This can’t even be “pro-motorist.” The Times Square change made traffic less confusing and faster. It was a win for motorists too. Motorists who against the Times Square plaza are trying to injure themselves to spite New York’s pedestrian population.

    But what is with people like White ignoring the subway? On the list of “how New Yorkers get around,” it might be #1 and it’s certainly key to what makes everything else work. De Blasio doesn’t care about the subway either, and doesn’t even pretend to be pro-subway expansion.

  • Anonymous

    The only problem I have with the horses is their “emissions”.

  • Ian Turner

    What the hell does “potential real danger” even mean?

  • Junius

    As someone who used to commute (by foot) from Hell’s Kitchen to Midtown East every day, I can attest to the fact that the Times Square plaza made my commute much quicker, easier, and more enjoyable.

  • Mark Walker

    I just got a call from the de Blasio campaign — a live person, not a robocall. I didn’t have time to rehearse my speech but this is what I came up with: “I’m not voting for him. I don’t like what he’s saying about transportation issues. And I’m shocked that he’s not in favor of the pedestrian improvements in Times Square, which are an overwhelmingly positive thing.” Best I could come up with on short notice.

  • Ben Kintisch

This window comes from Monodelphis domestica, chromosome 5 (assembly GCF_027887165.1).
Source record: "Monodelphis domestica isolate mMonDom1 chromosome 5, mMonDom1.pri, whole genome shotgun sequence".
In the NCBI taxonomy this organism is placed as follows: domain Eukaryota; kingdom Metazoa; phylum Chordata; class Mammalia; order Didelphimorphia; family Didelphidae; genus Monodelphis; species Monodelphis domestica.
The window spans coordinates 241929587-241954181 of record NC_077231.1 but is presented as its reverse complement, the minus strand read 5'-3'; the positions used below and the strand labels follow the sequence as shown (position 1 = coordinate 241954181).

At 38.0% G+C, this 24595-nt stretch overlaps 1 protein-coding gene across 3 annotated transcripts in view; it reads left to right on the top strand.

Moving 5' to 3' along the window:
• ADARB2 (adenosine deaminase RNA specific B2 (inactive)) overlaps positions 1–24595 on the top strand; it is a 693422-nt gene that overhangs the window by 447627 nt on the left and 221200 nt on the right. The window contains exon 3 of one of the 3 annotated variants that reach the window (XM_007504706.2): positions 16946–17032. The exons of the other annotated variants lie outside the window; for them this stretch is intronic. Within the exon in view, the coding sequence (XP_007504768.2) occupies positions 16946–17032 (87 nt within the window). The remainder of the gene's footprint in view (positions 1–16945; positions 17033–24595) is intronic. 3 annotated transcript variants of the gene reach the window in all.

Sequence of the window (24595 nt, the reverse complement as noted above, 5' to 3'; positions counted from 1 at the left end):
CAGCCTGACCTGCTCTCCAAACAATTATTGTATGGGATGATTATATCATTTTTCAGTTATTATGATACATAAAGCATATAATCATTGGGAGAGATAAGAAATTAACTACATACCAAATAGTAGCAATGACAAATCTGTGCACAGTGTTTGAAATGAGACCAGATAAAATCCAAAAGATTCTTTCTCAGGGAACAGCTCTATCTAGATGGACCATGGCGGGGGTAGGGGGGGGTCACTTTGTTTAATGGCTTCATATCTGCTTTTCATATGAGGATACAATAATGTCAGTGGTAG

Mr. DeBlasio:
    Since you have a nice strong lead, let’s see some leadership. Announcing “Vision Zero” was a nice stroke of leadership a few months back. Now, what are your proposals to that end?

    Ben Kintisch
    PS I want the streets safe enough for my baby!

  • Alex

    I agree single occupancy vehicles don’t belong in one of the busiest cities in the world. They’re should be a midtown congestion fee added to single occupancy cars entering the city. Pedestrians and cyclists should be given priority since we occupy theeast amount of space.

  • Bronxite

    Both these guys are clueless…I’ll miss Bloomberg.

  • Steve O’Neill

    I’m not sure there’s an easy way to count vehicle occupants for an SOV congestion charge scenario. Especially because NYC will need to do it with E-ZPass and/or license plate camera technology.

    Just do congestion pricing. HOVs get an automatic discount per person, since they can share the cost.

  • Bolwerk

    One or two fleeting good points aside, mostly the fault of JSK, Bloomberg is practically the definition of aloof cluelessness.

  • Anonymous